Credits: NASA/Pablo Garcia

The universe is filled with powerful supermassive black holes that create powerful jets of high-energy particles, creating sources of extreme brightness in the vastness of space. When one of those jets is pointed directly at Earth, scientists call the black hole system a blazar.

To understand why the particles in the jet move with great speeds and energies, scientists look at NASA’s Imaging X-ray Polarimetry Explorer (IXPE), which launched in December 2021. IXPE measures a special property of X-ray light called polarization, which has to do with the organization of electromagnetic waves at X-ray frequencies.

This week, an international team of astrophysicists published new IXPE findings about a blazar called Markarian 421. This blazar, located in the constellation Ursa Major, approximately 400 million light-years from Earth, surprised scientists with evidence that in the part of the jet where the particles are being accelerated, the magnetic field has a helical structure.

This NASA illustration shows the structure of a black hole jet as inferred from recent observations of the Markarian 421 blazar by the Imaging X-ray Polarimetry Explorer (IXPE). The jet is powered by an accretion disk, shown at the bottom of the image, which orbits and falls into the black hole over time. Helical magnetic fields are threaded through the jet. The IXPE observations have shown that the X-rays must be generated by a shock originating within material spiraling around helical magnetic fields. The inset shows the shock front itself. X-rays are generated in the white region closest to the shock front, while optical and radio emissions must originate in more turbulent regions further from the shock.Credits: NASA/Pablo García

“Markarian 421 is an old friend for high-energy astronomers,” said Italian Space Agency astrophysicist Laura Di Gesu, lead author of the new paper. “We were sure that the blazar would be a valuable target for IXPE, but discoveries from it were beyond our reach.” better prospects, successfully demonstrating how X-ray polarimetry enriches our ability to probe the complex geometry of the magnetic field and particle acceleration in different regions of relativistic jets.”

The new study detailing the IXPE team’s findings on Markarian 421 is available in the latest issue of Nature Astronomy.

Jets like the one coming out of Markarian 421 can be millions of light-years long. They are especially bright because as the particles approach the speed of light, they give off an enormous amount of energy and behave in strange ways that Einstein predicted. Blazar jets are extra bright because, just as an ambulance siren gets louder the closer it gets, the light coming at us also seems brighter. That is why blazars can outshine all the stars in the galaxies they inhabit.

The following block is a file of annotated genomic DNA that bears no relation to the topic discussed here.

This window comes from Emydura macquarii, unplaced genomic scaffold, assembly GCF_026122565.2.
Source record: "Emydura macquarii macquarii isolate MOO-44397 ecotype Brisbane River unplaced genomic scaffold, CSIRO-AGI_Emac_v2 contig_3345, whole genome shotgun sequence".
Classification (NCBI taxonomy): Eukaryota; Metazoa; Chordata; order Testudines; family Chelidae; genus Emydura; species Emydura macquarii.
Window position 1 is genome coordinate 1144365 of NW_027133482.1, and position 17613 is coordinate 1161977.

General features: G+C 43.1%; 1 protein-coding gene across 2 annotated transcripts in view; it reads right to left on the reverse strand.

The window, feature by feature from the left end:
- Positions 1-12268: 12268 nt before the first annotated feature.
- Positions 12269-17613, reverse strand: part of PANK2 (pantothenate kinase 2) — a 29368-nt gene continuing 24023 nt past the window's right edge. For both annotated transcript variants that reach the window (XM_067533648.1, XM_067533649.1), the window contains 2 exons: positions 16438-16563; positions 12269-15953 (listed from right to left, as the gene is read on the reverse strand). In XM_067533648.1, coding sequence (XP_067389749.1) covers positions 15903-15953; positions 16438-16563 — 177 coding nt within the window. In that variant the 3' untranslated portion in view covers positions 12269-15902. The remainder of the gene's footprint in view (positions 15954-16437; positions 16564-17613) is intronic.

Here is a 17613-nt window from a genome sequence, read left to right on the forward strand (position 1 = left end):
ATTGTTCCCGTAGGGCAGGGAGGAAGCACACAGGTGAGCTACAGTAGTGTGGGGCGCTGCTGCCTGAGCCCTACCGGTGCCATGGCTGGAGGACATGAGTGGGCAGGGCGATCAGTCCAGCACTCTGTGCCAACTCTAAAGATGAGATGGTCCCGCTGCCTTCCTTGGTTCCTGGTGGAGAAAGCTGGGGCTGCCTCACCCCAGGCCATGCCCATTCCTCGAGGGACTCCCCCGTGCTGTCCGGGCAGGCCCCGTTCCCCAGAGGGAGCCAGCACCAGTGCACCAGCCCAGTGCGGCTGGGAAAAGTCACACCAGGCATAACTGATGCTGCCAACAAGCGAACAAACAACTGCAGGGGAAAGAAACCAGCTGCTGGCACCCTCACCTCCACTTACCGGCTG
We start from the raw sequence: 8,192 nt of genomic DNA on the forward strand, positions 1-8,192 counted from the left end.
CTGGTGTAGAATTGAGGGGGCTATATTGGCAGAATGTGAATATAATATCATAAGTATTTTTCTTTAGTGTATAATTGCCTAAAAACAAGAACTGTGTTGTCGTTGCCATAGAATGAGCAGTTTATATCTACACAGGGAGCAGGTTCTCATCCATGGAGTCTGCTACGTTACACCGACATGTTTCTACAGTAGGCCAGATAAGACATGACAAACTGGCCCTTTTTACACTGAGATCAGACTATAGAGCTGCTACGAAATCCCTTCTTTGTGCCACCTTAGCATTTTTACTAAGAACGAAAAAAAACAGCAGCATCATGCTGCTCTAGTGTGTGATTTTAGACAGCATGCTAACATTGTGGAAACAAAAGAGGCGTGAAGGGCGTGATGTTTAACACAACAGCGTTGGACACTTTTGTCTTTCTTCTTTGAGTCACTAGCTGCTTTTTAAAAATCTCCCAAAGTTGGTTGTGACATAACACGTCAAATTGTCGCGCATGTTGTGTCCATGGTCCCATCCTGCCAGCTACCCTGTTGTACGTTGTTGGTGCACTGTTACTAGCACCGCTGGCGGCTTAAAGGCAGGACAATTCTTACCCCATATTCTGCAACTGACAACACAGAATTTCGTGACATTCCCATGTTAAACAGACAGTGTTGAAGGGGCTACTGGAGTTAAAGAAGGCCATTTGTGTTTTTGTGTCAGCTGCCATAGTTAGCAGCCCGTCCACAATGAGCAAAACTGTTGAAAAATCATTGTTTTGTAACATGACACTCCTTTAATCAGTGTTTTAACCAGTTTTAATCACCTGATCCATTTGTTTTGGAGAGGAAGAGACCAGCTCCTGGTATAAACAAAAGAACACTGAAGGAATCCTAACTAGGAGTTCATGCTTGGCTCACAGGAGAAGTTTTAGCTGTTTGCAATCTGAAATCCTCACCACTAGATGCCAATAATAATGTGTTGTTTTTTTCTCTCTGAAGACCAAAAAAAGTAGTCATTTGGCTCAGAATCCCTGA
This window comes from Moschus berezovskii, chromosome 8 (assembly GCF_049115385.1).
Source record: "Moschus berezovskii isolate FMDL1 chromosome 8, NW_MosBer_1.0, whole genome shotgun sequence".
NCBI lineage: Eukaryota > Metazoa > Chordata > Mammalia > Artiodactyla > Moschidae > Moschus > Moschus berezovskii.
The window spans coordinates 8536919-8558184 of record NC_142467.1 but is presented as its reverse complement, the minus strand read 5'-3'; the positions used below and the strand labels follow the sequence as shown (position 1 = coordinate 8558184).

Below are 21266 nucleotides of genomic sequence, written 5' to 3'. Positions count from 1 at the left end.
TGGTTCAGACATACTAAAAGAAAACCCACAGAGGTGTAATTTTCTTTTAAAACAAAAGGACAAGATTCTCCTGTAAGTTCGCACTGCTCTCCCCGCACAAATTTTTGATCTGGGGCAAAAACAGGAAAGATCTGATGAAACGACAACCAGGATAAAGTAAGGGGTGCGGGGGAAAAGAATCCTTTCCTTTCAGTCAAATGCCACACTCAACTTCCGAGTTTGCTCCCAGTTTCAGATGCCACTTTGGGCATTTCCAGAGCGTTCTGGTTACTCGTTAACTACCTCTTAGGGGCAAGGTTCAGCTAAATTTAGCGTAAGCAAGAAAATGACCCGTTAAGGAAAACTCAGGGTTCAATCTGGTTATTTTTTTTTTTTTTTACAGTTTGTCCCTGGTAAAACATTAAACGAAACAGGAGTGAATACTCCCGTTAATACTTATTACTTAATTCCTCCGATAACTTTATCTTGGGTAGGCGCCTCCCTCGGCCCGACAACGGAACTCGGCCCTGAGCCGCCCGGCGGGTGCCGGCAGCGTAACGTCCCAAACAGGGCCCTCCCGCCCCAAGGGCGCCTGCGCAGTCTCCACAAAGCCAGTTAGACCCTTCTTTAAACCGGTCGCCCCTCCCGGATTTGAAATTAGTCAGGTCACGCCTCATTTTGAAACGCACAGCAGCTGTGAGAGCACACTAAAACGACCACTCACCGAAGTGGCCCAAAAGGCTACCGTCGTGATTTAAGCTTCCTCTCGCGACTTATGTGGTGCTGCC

Despite decades of study, scientists still do not fully understand the physical processes that shape the dynamics and emission of blazar jets. But IXPE’s innovative X-ray polarimetry, which measures the average direction of the electric field of light waves, gives them an unprecedented view of these targets, their physical geometry, and where their emissions originate.

Research models for the typical outflow from powerful jets typically depict a spiral helix structure, similar to the way human DNA is organized. But the scientists did not expect the helical structure to contain regions of particles accelerated by shocks.

IXPE found surprising variability in the angle of polarization during three long observations of Markarian 421 in May and June 2022.

“We anticipated that the direction of polarization could change, but we thought that large rotations would be rare, based on previous optical observations of many blazars,” said Herman Marshall, a research physicist at the Massachusetts Institute of Technology in Cambridge and co-author of the study. paper. “So, we planned several observations of the blazar, and the first one showed a constant 15% polarization.”

Surprisingly, he added, initial analysis of the IXPE polarization data seemed to show that it dropped to zero between the first and second observations.

“Then we realized that the polarization was actually pretty much the same, but its direction literally did a U-turn, turning almost 180 degrees in two days,” Marshall said. “Then he surprised us again during the third observation, which began a day later, by observing that the direction of polarization continued to rotate at the same rate.”

Even stranger was that simultaneous optical, infrared, and radio measurements showed no change in stability or structure, even when the polarized X-ray emissions were deflected. This means that a shock wave could propagate along spiraling magnetic fields within the jet.

The concept of a shock wave accelerating jet particles is consistent with theories about Markarian 501, a second blazar observed by IXPE that led to a study published in late 2022. But its cousin Markarian 421 shows clearer evidence of a helical magnetic field contributing to the crash.

Di Gesu, Marshall, and their colleagues are eager to make more observations of Markarian 421 and other blazars to learn more about these fluctuations in the jets and how often they occur.

“Thanks to IXPE, it is an exciting time for astrophysical jet studies,” Di Gesu said.